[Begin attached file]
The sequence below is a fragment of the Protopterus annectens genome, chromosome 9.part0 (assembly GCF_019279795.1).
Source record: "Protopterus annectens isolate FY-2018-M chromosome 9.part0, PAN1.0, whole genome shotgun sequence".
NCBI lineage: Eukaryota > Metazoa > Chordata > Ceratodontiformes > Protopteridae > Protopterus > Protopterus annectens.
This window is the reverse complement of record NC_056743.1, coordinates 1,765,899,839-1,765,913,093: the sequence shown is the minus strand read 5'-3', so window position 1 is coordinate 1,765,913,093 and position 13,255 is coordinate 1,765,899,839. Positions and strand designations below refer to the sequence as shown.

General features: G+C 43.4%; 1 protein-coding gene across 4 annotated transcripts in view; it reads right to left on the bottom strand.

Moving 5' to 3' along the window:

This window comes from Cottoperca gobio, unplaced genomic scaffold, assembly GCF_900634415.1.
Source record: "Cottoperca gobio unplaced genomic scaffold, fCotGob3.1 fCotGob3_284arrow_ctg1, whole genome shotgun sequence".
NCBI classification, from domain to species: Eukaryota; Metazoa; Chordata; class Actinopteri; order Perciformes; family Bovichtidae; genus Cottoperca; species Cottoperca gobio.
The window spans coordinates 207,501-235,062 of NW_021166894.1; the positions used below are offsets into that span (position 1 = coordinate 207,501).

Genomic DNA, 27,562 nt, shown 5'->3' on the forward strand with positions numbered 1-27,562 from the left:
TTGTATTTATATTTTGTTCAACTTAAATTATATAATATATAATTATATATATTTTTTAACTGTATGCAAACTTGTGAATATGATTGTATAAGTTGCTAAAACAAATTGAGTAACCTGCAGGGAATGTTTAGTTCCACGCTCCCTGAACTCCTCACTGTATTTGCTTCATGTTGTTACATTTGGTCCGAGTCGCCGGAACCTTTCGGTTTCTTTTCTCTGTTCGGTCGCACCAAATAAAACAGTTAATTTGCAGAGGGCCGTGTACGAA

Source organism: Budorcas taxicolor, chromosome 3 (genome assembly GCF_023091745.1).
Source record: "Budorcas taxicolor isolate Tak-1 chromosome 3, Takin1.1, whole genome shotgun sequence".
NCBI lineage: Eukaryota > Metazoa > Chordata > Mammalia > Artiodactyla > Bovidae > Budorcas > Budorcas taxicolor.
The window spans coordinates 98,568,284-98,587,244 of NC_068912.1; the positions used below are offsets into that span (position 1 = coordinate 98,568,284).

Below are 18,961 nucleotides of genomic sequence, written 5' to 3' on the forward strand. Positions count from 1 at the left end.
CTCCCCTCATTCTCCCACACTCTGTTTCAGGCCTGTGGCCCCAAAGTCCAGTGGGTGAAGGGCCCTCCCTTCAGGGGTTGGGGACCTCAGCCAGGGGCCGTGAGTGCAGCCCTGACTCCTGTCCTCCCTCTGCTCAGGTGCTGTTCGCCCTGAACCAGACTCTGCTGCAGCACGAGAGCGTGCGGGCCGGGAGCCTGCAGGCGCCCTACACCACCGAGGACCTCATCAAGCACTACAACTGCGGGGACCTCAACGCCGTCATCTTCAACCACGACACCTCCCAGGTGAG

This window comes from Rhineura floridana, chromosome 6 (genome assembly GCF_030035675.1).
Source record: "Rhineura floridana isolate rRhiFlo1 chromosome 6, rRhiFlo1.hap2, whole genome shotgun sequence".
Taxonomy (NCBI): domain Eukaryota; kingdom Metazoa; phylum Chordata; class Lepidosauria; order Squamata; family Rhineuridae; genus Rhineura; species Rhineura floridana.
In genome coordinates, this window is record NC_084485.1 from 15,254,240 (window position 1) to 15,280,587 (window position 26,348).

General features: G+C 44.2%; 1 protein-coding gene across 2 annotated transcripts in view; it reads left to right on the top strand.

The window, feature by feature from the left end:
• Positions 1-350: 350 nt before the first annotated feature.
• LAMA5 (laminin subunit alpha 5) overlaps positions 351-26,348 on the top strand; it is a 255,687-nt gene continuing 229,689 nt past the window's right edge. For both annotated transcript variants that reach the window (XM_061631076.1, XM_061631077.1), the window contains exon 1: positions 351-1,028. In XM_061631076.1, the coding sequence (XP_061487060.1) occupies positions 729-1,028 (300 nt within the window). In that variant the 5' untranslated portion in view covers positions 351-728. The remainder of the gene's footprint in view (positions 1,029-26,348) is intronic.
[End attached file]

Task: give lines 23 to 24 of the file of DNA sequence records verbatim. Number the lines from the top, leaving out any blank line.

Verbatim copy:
General features: G+C 44.2%; 1 protein-coding gene across 2 annotated transcripts in view; it reads left to right on the top strand.

The window, feature by feature from the left end: